If I had to use one word to describe our season, that would be it. To give you all an understanding of it, let me give you a little backstory. This season threw a lot at us, but we fought back time and time again. I think every team (and athlete in general) experiences setbacks throughout a duration of a season and we were no different this year. Last season (2015-16) was tough because we had just gotten together and we were experiencing success at a level far beyond what either of us had ever seen. I (Josh) was 2nd to last the year before with my previous partner at the US Championships and Jessica was 3rd to last the year before that with her old partner. Needless to say, we certainly weren’t expecting to be assigned to a grand prix event within our first year.
When we first got together we knew we had something special; we definitely expected to try to get into the mix for Senior B assignments, but a Grand Prix event? That’s crazy talk! Still, we managed to get one and we did pretty well too. In fact, at our two international events we put out great skates onto the ice, which was just how we practiced. Last year we would skate clean in practice so often that we could be unhappy with a clean program because we missed one level. That’s an insane amount of consistency that I hope to get back to one day. One thing that always loomed over us last season though, was the twist. As a new team, it is tough to learn each other’s timing in order to master the triple twist. For us, it was even tougher due to an injury in Jessica’s tapping foot that only allowed us to practice twist about twice a week. This made it difficult to even do a decent double, let alone work on getting three rotations. A MRI in August of 2015 showed that Jessica had two torn ligaments in that foot, we made the decision to keep going anyways because we had pushed through it and skated well to that point.
By the time Nationals rolled around in January, our twist wasn’t nearly as bad as it had been in the summer months, but it also wasn’t worthy of the quality that the top senior teams were doing (all triples, by the way). To say the US Championships in St. Paul was an utter disaster would be minimizing it too much. First of all, I want to start by saying that we skated a short program just about as well as we could and we were in a great position (fifth) for the free skate. The long, however, was a nightmare. And when I say nightmare, I mean the type of thing that comes back to haunt you over and over again. I mean that performing that program was like living out the worst of your thoughts and nightmares all in one. I recently re-watched our performance and I honestly felt like crying all over again, because it is such an emotional pain to see what we did on the ice that day. Like I said, we had practiced clean programs OVER and OVER again, but when the lights came on in St. Paul we were a mess.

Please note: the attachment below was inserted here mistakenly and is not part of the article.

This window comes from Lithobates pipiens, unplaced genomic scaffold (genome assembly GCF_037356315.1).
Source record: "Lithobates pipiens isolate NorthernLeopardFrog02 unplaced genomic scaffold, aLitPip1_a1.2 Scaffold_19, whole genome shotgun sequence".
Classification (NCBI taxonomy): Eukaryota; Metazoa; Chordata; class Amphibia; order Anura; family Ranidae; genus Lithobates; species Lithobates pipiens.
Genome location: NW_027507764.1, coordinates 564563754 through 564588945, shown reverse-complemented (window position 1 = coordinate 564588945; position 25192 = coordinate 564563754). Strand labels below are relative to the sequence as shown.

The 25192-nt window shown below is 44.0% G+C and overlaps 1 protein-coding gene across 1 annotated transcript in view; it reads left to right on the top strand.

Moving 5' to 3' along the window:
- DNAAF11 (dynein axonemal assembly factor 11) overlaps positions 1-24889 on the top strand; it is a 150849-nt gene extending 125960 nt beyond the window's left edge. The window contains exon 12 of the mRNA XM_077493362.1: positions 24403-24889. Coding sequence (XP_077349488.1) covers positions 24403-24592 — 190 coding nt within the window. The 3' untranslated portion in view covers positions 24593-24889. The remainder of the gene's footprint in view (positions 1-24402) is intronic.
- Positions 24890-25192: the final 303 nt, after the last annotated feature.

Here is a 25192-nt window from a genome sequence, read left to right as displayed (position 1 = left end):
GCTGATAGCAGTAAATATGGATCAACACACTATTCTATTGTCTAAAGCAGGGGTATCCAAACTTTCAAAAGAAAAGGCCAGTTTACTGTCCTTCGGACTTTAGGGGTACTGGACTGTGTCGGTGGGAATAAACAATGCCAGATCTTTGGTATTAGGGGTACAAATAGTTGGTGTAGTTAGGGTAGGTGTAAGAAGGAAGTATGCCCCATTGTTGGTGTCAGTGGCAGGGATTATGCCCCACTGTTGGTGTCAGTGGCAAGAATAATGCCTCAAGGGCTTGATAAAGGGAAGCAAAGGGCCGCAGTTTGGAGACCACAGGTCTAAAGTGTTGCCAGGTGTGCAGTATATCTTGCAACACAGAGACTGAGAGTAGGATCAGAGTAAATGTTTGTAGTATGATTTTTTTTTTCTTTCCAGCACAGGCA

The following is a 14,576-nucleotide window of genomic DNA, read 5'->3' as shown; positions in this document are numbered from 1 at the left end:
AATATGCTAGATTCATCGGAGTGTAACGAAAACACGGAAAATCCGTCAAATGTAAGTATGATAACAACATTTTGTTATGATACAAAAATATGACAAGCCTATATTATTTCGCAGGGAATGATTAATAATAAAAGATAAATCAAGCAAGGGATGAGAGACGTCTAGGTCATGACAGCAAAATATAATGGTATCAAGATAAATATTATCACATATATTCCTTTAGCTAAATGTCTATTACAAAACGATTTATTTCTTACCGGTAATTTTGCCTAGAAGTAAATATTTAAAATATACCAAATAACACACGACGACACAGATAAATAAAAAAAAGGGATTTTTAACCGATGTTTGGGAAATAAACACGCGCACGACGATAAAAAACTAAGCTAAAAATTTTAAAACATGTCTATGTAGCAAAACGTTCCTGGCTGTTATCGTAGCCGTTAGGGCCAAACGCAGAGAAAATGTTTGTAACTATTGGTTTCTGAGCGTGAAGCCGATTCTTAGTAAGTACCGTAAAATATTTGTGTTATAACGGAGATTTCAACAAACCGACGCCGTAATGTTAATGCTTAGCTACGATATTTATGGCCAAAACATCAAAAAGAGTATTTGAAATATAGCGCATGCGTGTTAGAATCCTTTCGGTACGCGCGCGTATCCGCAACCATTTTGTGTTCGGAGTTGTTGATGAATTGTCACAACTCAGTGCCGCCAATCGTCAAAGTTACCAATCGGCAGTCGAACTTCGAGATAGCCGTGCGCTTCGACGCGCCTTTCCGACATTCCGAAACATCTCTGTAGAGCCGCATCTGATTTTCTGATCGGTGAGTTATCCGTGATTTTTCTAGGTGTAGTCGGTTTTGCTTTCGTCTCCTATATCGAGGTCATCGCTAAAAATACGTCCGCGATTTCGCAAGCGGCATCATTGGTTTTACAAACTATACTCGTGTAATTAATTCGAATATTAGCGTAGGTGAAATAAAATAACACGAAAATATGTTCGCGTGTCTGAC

After our skate, many people questioned us, asking if we were injured. Probably everyone at Nationals is dealing with an injury, I had a scapula problem that made it difficult to turn my head and Jessica had her foot injury of course, but I only brought/ bring that up because people asked me so many times. The reality of the matter is that those injuries did not affect our performance in St. Paul and we could have performed just like we did in Milwaukee at Skate America and put ourselves in position to fight for a podium spot. But, we didn’t! Although a little bit of time with the sports psychologist may have helped, the root of the problem was actually easily identifiable and in the coming months we would work on fixing that.
Following the completion of our season, Jessica excitedly underwent surgery to repair the torn ligaments in her foot; a long recovery was on the way. As an athlete with a competitive drive, it is difficult to make yourself hold back in what you do and restrain the fire inside of you that keeps you going. However, coming back from an injury, one must be careful. Jessica took the doctor’s orders and went even a little bit slower than he had planned it out for her, so we could be sure she wasn’t coming back into it too quickly and risking re-injury/ improper healing. We basically did nothing for the majority of the spring (although I did get to spend the time to get back my triple loop, flip, and lutz) because coming back was a “feeling it out” kind of thing and her foot was still getting sore. We took this as a sign of just a slow recovery and would push it just a little bit at a time.